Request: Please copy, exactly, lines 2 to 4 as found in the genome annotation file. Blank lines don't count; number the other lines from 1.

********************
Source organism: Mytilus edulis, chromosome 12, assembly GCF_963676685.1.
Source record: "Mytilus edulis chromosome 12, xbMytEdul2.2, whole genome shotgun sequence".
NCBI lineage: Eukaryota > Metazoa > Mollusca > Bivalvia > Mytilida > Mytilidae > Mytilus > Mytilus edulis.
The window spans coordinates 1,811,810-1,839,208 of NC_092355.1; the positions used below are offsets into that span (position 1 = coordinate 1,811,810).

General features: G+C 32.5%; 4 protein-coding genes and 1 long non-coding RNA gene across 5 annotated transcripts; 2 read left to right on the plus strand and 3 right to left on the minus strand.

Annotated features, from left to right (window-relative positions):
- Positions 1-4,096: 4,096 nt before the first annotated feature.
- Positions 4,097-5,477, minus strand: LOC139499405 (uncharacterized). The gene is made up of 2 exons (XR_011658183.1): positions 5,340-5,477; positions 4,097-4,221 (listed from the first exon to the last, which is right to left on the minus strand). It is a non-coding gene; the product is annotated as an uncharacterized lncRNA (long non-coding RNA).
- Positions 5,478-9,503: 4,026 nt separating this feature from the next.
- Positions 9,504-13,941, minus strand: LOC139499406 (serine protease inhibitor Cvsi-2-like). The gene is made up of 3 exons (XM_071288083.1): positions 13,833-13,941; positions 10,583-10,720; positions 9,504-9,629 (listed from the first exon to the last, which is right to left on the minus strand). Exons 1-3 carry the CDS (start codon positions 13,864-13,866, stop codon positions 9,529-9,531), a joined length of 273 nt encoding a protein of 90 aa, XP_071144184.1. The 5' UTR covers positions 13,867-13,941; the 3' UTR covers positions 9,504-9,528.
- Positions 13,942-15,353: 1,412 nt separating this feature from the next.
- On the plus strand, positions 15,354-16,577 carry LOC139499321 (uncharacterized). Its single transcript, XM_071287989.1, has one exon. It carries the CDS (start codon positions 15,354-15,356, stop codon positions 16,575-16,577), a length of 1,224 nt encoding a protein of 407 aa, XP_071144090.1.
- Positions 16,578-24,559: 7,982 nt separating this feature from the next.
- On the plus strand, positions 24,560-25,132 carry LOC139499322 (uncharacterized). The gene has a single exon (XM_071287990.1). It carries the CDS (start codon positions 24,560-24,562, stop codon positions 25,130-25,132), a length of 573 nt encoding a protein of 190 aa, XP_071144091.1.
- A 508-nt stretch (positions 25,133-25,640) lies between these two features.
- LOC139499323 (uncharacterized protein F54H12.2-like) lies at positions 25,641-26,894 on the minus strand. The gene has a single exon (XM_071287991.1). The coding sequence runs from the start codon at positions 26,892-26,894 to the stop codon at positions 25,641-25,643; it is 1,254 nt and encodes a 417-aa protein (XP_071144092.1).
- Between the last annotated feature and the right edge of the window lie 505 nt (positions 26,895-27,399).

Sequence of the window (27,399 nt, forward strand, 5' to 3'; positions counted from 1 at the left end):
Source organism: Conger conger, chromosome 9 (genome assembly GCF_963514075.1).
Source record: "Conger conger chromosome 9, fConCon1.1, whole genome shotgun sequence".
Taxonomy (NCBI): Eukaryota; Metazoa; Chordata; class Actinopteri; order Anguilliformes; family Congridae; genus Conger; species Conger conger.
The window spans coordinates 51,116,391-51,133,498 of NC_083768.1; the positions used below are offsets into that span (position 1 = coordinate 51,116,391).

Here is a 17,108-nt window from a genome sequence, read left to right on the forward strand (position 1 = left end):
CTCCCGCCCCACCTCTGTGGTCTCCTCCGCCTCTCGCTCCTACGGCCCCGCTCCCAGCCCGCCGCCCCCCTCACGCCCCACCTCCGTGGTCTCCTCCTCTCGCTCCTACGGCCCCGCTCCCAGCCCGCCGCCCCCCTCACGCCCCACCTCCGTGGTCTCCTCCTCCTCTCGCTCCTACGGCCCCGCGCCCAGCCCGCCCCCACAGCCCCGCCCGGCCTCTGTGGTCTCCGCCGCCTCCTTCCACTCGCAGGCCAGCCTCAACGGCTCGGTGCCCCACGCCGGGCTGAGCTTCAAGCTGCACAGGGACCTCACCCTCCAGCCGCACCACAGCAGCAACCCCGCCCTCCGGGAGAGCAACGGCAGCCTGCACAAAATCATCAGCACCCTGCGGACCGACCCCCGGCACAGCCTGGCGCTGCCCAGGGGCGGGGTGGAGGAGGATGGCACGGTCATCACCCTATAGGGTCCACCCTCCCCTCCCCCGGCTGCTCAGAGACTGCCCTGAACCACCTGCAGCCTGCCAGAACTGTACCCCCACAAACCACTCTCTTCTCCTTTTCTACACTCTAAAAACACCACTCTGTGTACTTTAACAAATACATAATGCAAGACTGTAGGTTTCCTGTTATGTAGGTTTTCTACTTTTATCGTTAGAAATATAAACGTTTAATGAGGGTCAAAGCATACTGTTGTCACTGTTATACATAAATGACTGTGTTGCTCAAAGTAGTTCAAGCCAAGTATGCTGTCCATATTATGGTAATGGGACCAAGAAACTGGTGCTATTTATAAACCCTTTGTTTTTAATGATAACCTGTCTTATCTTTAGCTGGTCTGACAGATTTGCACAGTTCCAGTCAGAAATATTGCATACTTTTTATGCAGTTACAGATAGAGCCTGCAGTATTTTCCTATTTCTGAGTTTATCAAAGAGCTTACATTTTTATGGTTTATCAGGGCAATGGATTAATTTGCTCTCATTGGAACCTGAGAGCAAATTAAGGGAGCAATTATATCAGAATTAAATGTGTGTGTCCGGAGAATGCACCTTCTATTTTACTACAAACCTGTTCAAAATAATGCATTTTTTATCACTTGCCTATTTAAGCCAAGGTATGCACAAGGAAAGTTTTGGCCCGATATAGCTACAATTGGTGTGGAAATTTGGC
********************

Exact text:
Source record: "Mytilus edulis chromosome 12, xbMytEdul2.2, whole genome shotgun sequence".
NCBI lineage: Eukaryota > Metazoa > Mollusca > Bivalvia > Mytilida > Mytilidae > Mytilus > Mytilus edulis.
The window spans coordinates 1,811,810-1,839,208 of NC_092355.1; the positions used below are offsets into that span (position 1 = coordinate 1,811,810).